Winds of change: An analysis of recent changes in the South Australian electricity market
Over the past decade, the South Australian electricity market has undergone a dramatic change in supply mix. Prior to 2005, energy generation needs were predominantly sourced from gas and brown coal power stations. Since then, over 1500 MW of wind capacity and 680 MW of rooftop solar has been installed. At the same time, 770 MW of brown coal capacity has exited the market.
These developments have substantially reduced the greenhouse gas emissions from South Australian electrical power generation. Recent steep increases, especially in the winter of 2016, has seen record high prices set, in what some have called the South Australian “energy crisis”. Recent media attention has focused on the relationship between the high level of penetration of renewable energy and the energy crisis. Much of the reporting has been framed in ideological terms - renewables are either ‘good’ or ‘bad’ - with little reference to quantitative analysis of the dynamics of the wholesale electricity market or movements in associated markets such as gas.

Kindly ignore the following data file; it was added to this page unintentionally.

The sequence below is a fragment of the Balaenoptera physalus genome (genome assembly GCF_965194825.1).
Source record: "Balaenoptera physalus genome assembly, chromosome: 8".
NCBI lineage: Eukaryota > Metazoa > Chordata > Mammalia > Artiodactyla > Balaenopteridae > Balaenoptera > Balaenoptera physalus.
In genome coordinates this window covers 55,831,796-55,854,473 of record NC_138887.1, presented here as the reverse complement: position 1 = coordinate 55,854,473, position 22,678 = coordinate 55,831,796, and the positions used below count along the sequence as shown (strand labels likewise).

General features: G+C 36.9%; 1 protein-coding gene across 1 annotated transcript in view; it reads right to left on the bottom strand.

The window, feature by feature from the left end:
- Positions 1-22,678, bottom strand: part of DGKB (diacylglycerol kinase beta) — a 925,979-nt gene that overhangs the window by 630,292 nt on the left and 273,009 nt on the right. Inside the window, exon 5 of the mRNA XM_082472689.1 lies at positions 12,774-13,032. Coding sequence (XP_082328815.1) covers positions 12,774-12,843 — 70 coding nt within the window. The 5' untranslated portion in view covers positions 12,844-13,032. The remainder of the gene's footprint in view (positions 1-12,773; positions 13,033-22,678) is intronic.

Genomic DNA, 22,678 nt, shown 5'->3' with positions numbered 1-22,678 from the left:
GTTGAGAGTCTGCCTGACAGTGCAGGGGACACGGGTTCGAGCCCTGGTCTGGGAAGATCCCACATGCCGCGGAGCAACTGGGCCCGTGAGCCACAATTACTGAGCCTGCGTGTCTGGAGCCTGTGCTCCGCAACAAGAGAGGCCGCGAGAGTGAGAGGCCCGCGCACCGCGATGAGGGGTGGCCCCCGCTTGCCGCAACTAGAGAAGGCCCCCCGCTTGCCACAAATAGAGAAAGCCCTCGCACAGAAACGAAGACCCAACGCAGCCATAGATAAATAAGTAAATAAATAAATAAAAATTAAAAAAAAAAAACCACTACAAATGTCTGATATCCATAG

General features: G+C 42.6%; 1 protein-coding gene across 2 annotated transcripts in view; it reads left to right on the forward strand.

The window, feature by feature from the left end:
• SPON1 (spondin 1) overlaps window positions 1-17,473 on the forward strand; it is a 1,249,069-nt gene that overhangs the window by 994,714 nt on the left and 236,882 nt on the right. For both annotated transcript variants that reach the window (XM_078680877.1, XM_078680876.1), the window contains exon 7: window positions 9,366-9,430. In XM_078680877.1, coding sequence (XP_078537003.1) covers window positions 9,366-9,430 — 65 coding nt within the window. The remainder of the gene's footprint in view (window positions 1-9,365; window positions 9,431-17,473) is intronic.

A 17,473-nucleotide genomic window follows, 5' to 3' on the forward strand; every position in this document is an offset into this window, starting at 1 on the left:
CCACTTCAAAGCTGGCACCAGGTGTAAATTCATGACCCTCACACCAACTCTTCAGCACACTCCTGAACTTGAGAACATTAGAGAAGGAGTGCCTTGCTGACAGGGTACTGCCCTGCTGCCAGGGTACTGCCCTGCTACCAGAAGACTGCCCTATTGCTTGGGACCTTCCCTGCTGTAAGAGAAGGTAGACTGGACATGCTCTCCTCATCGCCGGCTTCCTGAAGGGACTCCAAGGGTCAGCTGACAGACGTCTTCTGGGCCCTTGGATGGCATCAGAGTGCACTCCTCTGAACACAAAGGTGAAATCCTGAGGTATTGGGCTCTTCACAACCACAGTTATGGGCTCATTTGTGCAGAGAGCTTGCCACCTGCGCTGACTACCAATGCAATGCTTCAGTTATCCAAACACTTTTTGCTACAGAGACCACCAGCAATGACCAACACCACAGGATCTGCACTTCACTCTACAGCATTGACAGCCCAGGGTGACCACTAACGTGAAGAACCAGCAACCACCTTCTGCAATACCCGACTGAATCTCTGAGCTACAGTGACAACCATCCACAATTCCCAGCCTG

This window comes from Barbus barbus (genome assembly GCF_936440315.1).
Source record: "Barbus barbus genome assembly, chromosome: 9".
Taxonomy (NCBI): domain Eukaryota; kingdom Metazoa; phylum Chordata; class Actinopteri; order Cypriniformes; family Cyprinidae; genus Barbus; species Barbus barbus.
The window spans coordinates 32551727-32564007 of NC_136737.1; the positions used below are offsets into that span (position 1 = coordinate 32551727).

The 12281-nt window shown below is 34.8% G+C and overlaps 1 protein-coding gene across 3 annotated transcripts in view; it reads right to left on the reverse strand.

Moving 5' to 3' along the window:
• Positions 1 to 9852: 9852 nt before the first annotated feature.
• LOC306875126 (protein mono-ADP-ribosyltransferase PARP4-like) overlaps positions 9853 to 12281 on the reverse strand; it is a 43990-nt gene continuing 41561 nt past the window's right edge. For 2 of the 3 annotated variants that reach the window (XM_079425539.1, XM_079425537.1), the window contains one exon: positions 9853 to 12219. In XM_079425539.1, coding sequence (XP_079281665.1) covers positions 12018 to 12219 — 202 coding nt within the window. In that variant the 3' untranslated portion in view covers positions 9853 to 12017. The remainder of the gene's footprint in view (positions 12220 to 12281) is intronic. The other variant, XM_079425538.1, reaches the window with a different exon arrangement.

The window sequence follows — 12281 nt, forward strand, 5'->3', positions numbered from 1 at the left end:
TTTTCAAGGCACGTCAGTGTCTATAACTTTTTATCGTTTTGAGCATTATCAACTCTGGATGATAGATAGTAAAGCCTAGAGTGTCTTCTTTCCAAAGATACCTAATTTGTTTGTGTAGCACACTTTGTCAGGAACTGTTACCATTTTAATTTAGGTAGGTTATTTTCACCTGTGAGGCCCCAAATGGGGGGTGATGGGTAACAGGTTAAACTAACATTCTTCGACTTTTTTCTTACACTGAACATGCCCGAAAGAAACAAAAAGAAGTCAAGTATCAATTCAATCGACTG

This report explores the evolving dynamics in the electricity market in South Australia and how it is impacting wholesale prices. In particular, the report focuses on the growth in renewable energy generation, the impact of a changing gas market and market power concentration and competition issues.
This report was originally published on Figshare. Download the full report below:
Dylan McConnell, Mike Sandiford
Melbourne Energy Institute
Reports and working papers
Solar; Wind; Energy storage; Geological resources; Energy policy